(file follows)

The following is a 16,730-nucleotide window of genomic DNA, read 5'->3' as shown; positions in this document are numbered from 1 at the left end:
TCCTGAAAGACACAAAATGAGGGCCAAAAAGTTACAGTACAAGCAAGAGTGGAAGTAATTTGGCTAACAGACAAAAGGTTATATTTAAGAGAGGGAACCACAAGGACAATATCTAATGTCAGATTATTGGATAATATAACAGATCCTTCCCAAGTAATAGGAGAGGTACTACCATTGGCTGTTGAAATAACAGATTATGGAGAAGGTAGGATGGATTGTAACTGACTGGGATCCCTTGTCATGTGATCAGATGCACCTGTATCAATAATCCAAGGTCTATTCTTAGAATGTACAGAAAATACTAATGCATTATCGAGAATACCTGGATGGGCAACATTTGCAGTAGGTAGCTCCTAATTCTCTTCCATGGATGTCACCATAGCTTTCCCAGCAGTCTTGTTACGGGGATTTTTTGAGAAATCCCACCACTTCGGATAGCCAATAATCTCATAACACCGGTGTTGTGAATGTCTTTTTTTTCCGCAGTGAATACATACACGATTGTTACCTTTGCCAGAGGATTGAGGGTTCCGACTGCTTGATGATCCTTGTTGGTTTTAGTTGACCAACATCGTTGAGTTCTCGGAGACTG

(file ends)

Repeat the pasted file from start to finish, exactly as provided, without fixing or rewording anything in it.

The following is a 16,730-nucleotide window of genomic DNA, read 5'->3' as shown; positions in this document are numbered from 1 at the left end:
TCCTGAAAGACACAAAATGAGGGCCAAAAAGTTACAGTACAAGCAAGAGTGGAAGTAATTTGGCTAACAGACAAAAGGTTATATTTAAGAGAGGGAACCACAAGGACAATATCTAATGTCAGATTATTGGATAATATAACAGATCCTTCCCAAGTAATAGGAGAGGTACTACCATTGGCTGTTGAAATAACAGATTATGGAGAAGGTAGGATGGATTGTAACTGACTGGGATCCCTTGTCATGTGATCAGATGCACCTGTATCAATAATCCAAGGTCTATTCTTAGAATGTACAGAAAATACTAATGCATTATCGAGAATACCTGGATGGGCAACATTTGCAGTAGGTAGCTCCTAATTCTCTTCCATGGATGTCACCATAGCTTTCCCAGCAGTCTTGTTACGGGGATTTTTTGAGAAATCCCACCACTTCGGATAGCCAATAATCTCATAACACCGGTGTTGTGAATGTCTTTTTTTTCCGCAGTGAATACATACACGATTGTTACCTTTGCCAGAGGATTGAGGGTTCCGACTGCTTGATGATCCTTGTTGGTTTTAGTTGACCAACATCGTTGAGTTCTCGGAGACTG